Sexual violence linked with CVD risk


Women who are exposed to sexual violence, particularly in childhood, may be more prone to poorer cardiovascular health later in their lives.

Women who are exposed to sexual violence, particularly in childhood, are more prone to poorer cardiovascular health in midlife, according to a systematic review and meta-analysis presented at the annual meeting of the North American Menopause Society (NAMS), being held Sept. 22-25 in Washington, D.C.

“Psychosocial experiences, including childhood abuse and trauma, are increasingly recognized as being related to risk for cardiovascular disease (CVD),” said principal investigator Karen Jakubowski, PhD, an assistant professor of psychiatry at the University of Pittsburgh in Pennsylvania. “However, less is known about the relationship between sexual violence and CVD risk, despite the prevalence of sexual violence; for example, over one-third of women in the United States report a history of sexual violence.”

The authors searched the databases PubMed and PsycINFO through March 1, 2021, for studies in persons aged 18 or older who had a measure of sexual violence, such as sexual abuse/assault, military sexual trauma, sexual harassment, and sexual intimate partner violence.

Persons also needed to have at least 1 cardiovascular outcome like clinical CVD, subclinical CVD (including measures of carotid plaque and atherosclerosis), and select CVD risk factors like blood pressure, diabetes and high cholesterol.

A total of 45 studies, comprising 830,579 adults, of whom 77.1% were women, were included in the meta-analysis.

Effects were largely drawn from midlife samples, with 113 effects expressed as odds ratios (OR) and 9 effects expressed as hazard ratios (HR), which are 2 different ways of statistically expressing the relationship between sexual violence and CVD risk.

®adjustments for sociodemographics, psychological factors and/or other cardiovascular risk factors, such as obesity or smoking.

Results indicated that sexual violence was linked to adult CVD risk: OR (95% confidence interval [CI]) = 1.25 (1.11 to 1.40) and HR (95% CI) = 1.17 (1.05 to 1.31).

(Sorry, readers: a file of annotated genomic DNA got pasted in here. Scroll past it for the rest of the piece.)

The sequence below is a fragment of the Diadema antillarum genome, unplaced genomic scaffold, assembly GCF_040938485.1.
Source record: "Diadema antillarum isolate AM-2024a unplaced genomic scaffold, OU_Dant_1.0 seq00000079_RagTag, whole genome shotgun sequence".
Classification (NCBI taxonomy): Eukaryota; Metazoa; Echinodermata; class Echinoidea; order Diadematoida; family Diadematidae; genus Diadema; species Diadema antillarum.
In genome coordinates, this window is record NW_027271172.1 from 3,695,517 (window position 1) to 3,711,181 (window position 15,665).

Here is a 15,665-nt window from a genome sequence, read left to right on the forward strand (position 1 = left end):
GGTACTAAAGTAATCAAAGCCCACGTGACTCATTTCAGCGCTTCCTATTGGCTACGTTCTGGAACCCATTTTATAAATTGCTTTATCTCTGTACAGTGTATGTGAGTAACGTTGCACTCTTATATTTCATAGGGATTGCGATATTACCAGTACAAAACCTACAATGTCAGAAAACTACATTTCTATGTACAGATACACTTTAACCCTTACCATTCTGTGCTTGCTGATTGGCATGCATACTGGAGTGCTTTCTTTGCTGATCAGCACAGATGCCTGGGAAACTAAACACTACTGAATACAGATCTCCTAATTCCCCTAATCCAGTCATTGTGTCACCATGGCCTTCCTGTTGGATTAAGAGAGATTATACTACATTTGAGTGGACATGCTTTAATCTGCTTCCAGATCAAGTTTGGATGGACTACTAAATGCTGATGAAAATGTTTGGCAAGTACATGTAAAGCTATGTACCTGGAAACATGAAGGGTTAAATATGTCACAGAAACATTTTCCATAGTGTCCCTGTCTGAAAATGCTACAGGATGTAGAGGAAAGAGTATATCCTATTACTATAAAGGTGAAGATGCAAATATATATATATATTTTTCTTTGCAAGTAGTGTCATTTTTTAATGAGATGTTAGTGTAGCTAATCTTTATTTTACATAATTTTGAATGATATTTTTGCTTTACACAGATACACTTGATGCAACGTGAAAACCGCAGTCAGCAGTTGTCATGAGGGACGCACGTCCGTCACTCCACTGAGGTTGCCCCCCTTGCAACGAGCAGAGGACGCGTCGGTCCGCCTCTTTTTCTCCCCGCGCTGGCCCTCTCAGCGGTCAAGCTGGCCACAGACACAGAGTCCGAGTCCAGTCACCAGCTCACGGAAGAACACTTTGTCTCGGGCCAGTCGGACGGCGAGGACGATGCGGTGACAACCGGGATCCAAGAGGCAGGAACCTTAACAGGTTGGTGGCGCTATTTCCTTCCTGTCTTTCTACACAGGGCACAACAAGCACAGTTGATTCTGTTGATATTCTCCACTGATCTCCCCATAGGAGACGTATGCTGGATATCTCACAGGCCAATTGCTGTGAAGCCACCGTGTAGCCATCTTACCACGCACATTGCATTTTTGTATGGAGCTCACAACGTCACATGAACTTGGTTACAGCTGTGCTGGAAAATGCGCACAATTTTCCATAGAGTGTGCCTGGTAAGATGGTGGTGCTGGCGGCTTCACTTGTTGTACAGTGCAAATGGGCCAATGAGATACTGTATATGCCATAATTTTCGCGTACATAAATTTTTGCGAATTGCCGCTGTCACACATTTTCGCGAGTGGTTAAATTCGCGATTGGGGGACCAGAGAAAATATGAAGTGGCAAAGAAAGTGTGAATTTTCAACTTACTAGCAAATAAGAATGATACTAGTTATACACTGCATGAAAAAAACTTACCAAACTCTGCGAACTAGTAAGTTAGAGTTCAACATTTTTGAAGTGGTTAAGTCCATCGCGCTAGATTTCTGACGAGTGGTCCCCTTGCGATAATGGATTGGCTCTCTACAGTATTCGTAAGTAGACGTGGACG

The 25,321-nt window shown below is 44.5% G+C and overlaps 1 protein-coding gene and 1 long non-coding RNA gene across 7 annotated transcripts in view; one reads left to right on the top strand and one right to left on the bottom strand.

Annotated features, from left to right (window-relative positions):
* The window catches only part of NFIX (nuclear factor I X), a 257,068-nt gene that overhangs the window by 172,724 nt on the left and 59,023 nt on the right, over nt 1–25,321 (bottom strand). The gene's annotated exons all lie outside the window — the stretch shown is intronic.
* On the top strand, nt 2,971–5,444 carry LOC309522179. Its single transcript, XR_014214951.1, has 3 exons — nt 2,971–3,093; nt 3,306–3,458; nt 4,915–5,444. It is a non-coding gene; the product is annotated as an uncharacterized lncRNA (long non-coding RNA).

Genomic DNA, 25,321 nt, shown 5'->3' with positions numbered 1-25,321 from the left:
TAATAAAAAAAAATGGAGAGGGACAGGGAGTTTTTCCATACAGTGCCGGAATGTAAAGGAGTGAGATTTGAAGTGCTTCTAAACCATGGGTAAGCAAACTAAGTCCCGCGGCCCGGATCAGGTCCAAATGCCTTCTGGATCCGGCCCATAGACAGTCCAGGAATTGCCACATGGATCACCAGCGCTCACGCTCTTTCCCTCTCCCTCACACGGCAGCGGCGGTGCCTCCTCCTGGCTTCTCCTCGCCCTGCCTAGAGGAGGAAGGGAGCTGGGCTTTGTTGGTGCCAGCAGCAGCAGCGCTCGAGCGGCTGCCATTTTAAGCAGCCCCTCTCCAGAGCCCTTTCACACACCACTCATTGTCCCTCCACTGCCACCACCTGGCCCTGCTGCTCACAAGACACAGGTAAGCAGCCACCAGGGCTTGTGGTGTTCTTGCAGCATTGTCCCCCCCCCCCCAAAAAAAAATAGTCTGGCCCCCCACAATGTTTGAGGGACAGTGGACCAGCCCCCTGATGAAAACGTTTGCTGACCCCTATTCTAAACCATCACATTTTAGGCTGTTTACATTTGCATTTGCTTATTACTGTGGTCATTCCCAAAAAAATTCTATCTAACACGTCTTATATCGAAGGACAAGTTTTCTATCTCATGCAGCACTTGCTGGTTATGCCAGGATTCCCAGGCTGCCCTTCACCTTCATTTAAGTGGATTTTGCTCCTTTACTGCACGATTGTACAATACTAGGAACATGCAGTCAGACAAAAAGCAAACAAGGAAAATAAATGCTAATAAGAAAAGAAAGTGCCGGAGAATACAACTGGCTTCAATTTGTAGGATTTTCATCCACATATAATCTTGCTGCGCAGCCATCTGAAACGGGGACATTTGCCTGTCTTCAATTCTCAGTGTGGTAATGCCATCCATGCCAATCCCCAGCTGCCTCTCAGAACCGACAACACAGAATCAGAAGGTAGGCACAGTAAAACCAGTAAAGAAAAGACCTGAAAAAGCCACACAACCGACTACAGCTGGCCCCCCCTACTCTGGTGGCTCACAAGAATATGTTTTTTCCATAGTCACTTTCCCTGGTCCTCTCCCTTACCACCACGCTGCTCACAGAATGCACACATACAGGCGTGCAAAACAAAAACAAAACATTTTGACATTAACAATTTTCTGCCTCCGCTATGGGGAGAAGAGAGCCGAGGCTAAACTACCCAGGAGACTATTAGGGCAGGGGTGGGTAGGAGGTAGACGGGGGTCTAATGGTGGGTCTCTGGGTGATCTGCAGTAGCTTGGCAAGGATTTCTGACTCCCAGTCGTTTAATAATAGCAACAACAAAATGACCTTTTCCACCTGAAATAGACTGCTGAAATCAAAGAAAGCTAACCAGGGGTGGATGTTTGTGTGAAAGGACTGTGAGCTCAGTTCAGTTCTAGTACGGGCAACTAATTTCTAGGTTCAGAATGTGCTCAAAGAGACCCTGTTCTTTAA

Results varied by cardiovascular outcome type, measurement method and timing of violence, with larger effects for associations of sexual violence to cardiovascular health in 3 observed conditions: clinical CVD outcomes rather than subclinical CVD or CVD risk factors; self-reported health outcomes as opposed to direct measurement/medical record; and sexual violence occurring in childhood or over the lifecourse rather than in adulthood only.

“The studies that met inclusion criteria for our meta-analysis reflected a diverse group of samples, types of sexual violence measures and cardiovascular outcomes,” Jakubowski told Contemporary OB/GYN®. “Despite this variability across studies, the take-home message is clear: a history of sexual violence is related to increased CVD risk.”

Further, effects were drawn from models adjusted for important demographic and health-related covariates, which suggests that the overall OR and HR effects of sexual violence on CVD risk may actually be conservative, according to Jakubowski.

The analysis also indicates an urgent need for interventions to improve the health of women exposed to sexual violence, “which may help reduce CVD risk in midlife and aging adults,” Jakubowski said. “Overall, considering sexual violence history may help inform broader efforts in the prevention of CVD.”

Jakubowski noted there is a need for clinicians to better understand the sexual violence histories of their patients. “Clinicians are in a position to support survivors and connect them to services that can help improve their cardiovascular health and overall well-being,” she said.



Jakubowski reports no relevant financial disclosures.


Jakubowski, K. Sexual Violence and Cardiovascular Disease Risk: Systematic Review/Meta Analysis. The North American Menopause Society Annual Meeting. September 24, 2021. Washington, D.C.

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